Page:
Using Sendmail Queue Groups & Per User (long)

Jim Flowers jflowers at EZO.NET
Sat Oct 11 04:40:50 IST 2003

On Thu, 9 Oct 2003 15:53:48 -0700, Ken Anderson <ka at PACIFIC.NET> wrote:

>Jim Flowers wrote:
>> But the main  thing that I am looking for is to configure an efficient,
>> flexible mail relay that can select virus and/or spam scanning on a per
>> domain and per user basis.
>I'm already splitting multiple recipients at the MTA level using queue
>groups, but I'm interested in what you are doing. Can you post your
>changes to or I like the idea of whitelisting
>at the MTA level. It would save MS/SA some work.
>Also, it would be nice to put messages that are sent to multiple
>recipients and ARE split into single recipient messages by sendmail into
>lower priority mailscanner queues, since 99% of them are spam. When a
>MTA is configured to split messages, and it gets hit by 1000 x 10 recip
>per messages spams, it tends to put quite a load on the system as they
>are all expanded to 10 x 1000 messages, scanned and deleted or


I don't have anything that I can post/send yet as I am treading carefully
using production servers that I temporarily modify on the fly.  For the
general approach, look at the perl code in 'mailstats' ( ).  This program, among other
things, watches the maillog for rejected IPs and when found, adds a
blacklist entry to the 'access' database and removes it after (tunable) 48
hours.  Regex is weak but that is fixable.  You might also want to look
at 'spamilter' ( which takes a similar
approach but is a milter that adds/deletes rules to the ipfw ruleset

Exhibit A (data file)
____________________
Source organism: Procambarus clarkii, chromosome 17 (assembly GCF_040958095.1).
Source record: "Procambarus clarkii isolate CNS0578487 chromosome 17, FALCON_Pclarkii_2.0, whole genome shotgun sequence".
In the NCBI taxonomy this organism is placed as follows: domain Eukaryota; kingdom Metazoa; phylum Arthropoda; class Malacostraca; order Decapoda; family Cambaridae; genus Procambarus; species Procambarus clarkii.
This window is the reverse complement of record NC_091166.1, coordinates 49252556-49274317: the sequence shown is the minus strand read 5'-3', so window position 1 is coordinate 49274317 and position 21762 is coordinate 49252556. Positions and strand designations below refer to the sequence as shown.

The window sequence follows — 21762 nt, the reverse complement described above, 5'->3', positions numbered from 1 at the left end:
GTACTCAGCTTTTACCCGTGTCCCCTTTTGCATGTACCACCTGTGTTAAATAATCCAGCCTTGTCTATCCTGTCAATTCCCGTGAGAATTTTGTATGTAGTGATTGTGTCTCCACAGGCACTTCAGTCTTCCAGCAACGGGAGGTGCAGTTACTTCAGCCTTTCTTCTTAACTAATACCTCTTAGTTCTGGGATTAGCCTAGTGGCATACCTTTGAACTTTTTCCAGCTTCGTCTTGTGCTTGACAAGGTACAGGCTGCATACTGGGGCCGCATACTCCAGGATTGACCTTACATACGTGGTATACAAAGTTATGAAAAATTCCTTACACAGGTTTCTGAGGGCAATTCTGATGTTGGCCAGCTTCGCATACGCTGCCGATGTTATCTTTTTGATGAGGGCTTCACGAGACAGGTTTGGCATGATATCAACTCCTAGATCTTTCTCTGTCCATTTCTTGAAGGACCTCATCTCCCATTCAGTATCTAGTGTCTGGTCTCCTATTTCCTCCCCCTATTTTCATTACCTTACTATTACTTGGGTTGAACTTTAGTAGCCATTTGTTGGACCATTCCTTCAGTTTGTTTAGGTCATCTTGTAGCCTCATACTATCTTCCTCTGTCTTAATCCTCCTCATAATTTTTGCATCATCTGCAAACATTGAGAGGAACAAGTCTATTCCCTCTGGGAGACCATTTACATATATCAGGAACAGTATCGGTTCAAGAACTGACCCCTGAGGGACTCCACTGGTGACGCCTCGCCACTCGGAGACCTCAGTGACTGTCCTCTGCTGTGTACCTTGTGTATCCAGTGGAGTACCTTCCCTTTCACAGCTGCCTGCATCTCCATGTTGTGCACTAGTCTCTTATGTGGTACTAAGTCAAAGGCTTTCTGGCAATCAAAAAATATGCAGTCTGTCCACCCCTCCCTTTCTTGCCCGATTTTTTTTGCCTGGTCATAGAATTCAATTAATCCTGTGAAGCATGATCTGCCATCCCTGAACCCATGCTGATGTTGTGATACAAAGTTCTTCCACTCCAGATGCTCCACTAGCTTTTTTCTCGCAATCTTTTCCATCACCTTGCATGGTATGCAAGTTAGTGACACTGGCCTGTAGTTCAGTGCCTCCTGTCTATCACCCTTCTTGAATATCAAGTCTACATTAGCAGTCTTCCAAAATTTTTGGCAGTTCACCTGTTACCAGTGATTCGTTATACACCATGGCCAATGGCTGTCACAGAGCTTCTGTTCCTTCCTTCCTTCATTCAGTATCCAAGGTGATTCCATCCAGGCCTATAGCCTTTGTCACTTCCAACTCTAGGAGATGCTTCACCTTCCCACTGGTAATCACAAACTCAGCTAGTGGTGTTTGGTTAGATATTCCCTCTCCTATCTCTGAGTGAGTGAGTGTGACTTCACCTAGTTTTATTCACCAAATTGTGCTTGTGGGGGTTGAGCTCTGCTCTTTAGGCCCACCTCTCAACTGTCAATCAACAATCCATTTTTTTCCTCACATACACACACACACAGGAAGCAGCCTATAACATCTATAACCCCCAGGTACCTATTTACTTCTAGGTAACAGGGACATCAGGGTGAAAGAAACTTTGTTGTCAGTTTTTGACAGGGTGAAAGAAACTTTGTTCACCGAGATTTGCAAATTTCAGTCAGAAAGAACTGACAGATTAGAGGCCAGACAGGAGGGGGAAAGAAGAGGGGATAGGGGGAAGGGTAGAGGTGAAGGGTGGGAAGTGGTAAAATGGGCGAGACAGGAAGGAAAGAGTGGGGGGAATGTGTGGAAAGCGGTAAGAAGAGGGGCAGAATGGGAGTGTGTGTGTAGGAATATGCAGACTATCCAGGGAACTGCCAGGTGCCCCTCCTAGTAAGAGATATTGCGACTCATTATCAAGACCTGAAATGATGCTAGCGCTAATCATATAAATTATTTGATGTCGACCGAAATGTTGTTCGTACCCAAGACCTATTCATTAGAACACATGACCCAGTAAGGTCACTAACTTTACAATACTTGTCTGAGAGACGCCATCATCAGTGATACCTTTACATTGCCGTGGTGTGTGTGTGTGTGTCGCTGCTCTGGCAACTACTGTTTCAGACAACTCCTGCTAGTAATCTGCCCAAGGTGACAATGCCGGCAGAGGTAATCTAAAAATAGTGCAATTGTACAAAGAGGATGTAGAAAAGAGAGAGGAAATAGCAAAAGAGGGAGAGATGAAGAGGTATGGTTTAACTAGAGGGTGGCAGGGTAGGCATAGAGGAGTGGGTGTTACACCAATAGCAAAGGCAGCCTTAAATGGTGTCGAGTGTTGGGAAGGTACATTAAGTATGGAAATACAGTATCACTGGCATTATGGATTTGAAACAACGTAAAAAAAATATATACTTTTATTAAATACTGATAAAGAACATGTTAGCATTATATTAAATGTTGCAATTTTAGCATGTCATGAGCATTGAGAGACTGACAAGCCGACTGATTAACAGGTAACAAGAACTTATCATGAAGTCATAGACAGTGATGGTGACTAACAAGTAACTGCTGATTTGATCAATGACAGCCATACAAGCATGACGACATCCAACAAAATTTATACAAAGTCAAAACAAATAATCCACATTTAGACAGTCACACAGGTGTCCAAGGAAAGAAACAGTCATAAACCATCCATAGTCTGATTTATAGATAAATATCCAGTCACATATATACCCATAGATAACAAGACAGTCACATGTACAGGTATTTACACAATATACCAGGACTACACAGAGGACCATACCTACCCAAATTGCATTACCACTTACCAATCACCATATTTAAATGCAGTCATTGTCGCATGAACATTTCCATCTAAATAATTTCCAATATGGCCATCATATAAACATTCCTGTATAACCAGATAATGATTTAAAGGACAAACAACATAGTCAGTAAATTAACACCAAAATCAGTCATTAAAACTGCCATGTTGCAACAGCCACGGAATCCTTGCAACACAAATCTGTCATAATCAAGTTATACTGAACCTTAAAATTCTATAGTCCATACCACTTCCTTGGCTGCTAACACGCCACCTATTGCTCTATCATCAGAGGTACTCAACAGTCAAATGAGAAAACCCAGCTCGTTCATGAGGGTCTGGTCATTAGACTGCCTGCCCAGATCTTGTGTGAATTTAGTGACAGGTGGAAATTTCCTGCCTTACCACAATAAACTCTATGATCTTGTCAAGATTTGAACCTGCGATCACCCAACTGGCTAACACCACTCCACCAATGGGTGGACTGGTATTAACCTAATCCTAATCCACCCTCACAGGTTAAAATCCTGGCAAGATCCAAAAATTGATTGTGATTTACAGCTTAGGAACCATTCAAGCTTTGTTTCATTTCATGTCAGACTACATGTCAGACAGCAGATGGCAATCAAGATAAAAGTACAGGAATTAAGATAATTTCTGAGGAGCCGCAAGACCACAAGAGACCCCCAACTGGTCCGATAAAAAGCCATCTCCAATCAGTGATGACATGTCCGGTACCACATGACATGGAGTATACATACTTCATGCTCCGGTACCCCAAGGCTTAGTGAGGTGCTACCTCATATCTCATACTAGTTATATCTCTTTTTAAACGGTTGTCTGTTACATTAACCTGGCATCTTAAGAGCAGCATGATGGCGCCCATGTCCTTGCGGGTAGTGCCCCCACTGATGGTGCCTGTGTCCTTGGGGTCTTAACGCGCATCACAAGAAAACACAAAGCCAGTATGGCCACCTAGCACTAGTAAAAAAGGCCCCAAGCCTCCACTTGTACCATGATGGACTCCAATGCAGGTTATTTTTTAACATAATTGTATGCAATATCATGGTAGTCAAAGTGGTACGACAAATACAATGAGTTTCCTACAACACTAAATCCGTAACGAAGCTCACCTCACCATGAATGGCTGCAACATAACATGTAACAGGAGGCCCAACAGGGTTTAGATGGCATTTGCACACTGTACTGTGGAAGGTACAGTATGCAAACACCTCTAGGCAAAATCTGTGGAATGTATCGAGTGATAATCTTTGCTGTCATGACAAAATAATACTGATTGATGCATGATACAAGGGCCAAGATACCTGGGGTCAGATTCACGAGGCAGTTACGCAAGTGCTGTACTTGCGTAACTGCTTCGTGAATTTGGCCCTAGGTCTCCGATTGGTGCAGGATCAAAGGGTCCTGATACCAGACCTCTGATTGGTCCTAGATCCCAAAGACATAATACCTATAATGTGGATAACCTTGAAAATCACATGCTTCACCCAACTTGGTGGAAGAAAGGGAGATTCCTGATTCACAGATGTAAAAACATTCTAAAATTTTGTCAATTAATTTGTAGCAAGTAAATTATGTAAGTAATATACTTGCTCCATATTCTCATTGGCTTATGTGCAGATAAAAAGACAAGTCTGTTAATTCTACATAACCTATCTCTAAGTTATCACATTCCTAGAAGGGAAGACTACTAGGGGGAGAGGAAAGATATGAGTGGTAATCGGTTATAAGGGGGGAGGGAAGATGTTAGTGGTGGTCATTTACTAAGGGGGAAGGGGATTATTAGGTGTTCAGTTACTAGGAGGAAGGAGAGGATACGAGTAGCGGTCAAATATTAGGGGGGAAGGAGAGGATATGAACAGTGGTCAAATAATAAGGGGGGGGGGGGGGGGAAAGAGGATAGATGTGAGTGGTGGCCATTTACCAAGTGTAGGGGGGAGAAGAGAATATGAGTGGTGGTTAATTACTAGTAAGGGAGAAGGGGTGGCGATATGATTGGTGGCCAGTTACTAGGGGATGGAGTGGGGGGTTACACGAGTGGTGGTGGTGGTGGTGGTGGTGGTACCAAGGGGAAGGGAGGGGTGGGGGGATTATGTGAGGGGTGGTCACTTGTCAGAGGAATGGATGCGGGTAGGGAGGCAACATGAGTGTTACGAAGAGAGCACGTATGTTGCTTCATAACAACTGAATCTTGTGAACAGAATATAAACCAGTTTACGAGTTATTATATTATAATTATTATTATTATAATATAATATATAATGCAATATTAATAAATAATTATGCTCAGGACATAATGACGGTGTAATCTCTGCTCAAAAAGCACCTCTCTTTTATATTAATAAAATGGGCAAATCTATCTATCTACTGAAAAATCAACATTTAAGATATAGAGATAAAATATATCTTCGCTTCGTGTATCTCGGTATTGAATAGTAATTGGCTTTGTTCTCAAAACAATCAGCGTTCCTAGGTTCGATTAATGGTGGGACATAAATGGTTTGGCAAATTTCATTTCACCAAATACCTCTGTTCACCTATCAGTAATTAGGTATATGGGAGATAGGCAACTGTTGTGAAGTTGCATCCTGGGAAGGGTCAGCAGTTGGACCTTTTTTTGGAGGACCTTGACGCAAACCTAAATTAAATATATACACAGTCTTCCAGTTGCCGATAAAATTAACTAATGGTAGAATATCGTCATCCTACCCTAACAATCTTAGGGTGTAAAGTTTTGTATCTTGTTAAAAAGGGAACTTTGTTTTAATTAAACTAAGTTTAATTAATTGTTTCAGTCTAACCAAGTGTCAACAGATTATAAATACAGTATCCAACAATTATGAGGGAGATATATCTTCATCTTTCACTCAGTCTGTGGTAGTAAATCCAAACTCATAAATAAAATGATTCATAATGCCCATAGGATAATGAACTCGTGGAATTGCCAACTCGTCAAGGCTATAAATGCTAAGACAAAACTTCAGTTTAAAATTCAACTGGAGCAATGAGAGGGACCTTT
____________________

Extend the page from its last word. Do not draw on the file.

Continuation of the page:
(FreeBSD) to block the tcp/ip connection so that even DNS activity is

Ultimately, I want to reject all inbound mail that is not destined for a
local or relayed user.  I read in the sendmail docs and it is clarified in
the sendmail newsgroup that recipients matching an 'access' tag
Spam:thisuser at thatdomain.tld FRIEND will apply specifically to that user
and will not affect the other recipients in the same envelope.  At that
point in check_rcpt the recipient user has been identified and will skip
check_mail and check-relay, bypassing any dnsbl processing for thisuser
while not affecting the processing path of the message for the other users.

I am not sure exactly where the queuegroup processing takes place but it
seems reasonable to assume that it is late and follows the routing
function of gathering up all the filtered and unfiltered (tagged)
recipients that go to a single destination and writing the qf file to the
mqueue-in directory.  What I propose here is to use an 'access' tag of
MQUEUE:thisuser at thatdomain.tld outqueue to put messages for thisuser
directly in the mqueue directory bypassing mailscanner entirely.

In this way, user whitelisting of a recipient for sendmail check_* and
dnsbl processing is combined with user whitelisting for mailscanner
processing.  I think it will work to whitelist sendmail alone, or sendmail
+ mailscanner but whitelisting mailscanner alone depends on the queue
group processing being per recipeient.

I like the idea of using queue groups with maxrcptpermessage=1 to just
split the messages but Steve Swaney pointed out this could really increase
traffic.  Not too bad, as the destination mailservers are on the same
network.  So this would allow true per user whitelisting within
mailscanner.  Thanks for the posting reference.

In the frontend sendmail processor, exisitence of local recipients is
checked during check_rcpt, rejecting messages and saving bandwidth.  For
relayed mailers, however, everything is accepted.  This is particularly
burdensome with so many spammers just opening a circuit and then throwing
a dictionary of names at it with RCPT commands.  So the next step is to
implement a check_rcpt routine that verifys that the destination
mailserver has such a user, accepting mail, something like the milter-
sender ( does for
sender email addresses

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